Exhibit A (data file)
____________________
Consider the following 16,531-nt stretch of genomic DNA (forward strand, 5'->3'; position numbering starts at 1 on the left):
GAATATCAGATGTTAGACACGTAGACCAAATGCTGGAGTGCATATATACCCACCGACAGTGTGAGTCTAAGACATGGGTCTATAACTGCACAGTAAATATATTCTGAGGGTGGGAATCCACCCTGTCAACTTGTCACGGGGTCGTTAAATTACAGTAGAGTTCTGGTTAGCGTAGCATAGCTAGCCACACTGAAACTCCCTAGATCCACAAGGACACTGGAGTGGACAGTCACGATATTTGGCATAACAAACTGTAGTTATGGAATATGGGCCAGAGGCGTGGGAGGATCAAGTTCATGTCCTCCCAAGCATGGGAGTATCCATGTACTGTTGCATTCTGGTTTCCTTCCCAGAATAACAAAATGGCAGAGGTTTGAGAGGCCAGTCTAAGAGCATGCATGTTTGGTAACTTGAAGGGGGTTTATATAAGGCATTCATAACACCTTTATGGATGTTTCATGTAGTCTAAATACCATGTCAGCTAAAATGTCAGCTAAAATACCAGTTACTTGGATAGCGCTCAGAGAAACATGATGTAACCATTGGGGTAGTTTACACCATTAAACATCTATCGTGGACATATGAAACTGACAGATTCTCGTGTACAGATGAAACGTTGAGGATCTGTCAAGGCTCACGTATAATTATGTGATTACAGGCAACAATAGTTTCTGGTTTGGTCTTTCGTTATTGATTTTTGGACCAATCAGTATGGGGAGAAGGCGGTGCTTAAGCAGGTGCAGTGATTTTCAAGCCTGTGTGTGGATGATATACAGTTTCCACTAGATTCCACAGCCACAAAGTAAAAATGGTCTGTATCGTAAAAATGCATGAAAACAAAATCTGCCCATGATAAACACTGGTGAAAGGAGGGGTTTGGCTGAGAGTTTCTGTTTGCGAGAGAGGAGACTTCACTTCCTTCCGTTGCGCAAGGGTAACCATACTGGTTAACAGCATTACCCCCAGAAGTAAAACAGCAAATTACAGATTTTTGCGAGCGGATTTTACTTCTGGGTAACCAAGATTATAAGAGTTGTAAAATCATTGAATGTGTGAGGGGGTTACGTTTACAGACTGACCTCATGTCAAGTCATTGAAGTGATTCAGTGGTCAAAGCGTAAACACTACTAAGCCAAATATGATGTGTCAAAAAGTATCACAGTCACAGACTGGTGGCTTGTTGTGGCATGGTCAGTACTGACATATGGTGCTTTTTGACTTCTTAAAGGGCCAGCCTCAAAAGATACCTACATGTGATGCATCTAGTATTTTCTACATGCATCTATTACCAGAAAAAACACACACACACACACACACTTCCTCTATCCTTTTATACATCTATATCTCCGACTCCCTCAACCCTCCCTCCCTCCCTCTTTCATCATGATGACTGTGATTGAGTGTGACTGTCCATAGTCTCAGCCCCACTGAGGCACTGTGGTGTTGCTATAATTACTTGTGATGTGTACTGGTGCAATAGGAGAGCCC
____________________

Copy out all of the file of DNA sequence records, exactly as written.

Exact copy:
Consider the following 16,531-nt stretch of genomic DNA (forward strand, 5'->3'; position numbering starts at 1 on the left):
GAATATCAGATGTTAGACACGTAGACCAAATGCTGGAGTGCATATATACCCACCGACAGTGTGAGTCTAAGACATGGGTCTATAACTGCACAGTAAATATATTCTGAGGGTGGGAATCCACCCTGTCAACTTGTCACGGGGTCGTTAAATTACAGTAGAGTTCTGGTTAGCGTAGCATAGCTAGCCACACTGAAACTCCCTAGATCCACAAGGACACTGGAGTGGACAGTCACGATATTTGGCATAACAAACTGTAGTTATGGAATATGGGCCAGAGGCGTGGGAGGATCAAGTTCATGTCCTCCCAAGCATGGGAGTATCCATGTACTGTTGCATTCTGGTTTCCTTCCCAGAATAACAAAATGGCAGAGGTTTGAGAGGCCAGTCTAAGAGCATGCATGTTTGGTAACTTGAAGGGGGTTTATATAAGGCATTCATAACACCTTTATGGATGTTTCATGTAGTCTAAATACCATGTCAGCTAAAATGTCAGCTAAAATACCAGTTACTTGGATAGCGCTCAGAGAAACATGATGTAACCATTGGGGTAGTTTACACCATTAAACATCTATCGTGGACATATGAAACTGACAGATTCTCGTGTACAGATGAAACGTTGAGGATCTGTCAAGGCTCACGTATAATTATGTGATTACAGGCAACAATAGTTTCTGGTTTGGTCTTTCGTTATTGATTTTTGGACCAATCAGTATGGGGAGAAGGCGGTGCTTAAGCAGGTGCAGTGATTTTCAAGCCTGTGTGTGGATGATATACAGTTTCCACTAGATTCCACAGCCACAAAGTAAAAATGGTCTGTATCGTAAAAATGCATGAAAACAAAATCTGCCCATGATAAACACTGGTGAAAGGAGGGGTTTGGCTGAGAGTTTCTGTTTGCGAGAGAGGAGACTTCACTTCCTTCCGTTGCGCAAGGGTAACCATACTGGTTAACAGCATTACCCCCAGAAGTAAAACAGCAAATTACAGATTTTTGCGAGCGGATTTTACTTCTGGGTAACCAAGATTATAAGAGTTGTAAAATCATTGAATGTGTGAGGGGGTTACGTTTACAGACTGACCTCATGTCAAGTCATTGAAGTGATTCAGTGGTCAAAGCGTAAACACTACTAAGCCAAATATGATGTGTCAAAAAGTATCACAGTCACAGACTGGTGGCTTGTTGTGGCATGGTCAGTACTGACATATGGTGCTTTTTGACTTCTTAAAGGGCCAGCCTCAAAAGATACCTACATGTGATGCATCTAGTATTTTCTACATGCATCTATTACCAGAAAAAACACACACACACACACACACTTCCTCTATCCTTTTATACATCTATATCTCCGACTCCCTCAACCCTCCCTCCCTCCCTCTTTCATCATGATGACTGTGATTGAGTGTGACTGTCCATAGTCTCAGCCCCACTGAGGCACTGTGGTGTTGCTATAATTACTTGTGATGTGTACTGGTGCAATAGGAGAGCCC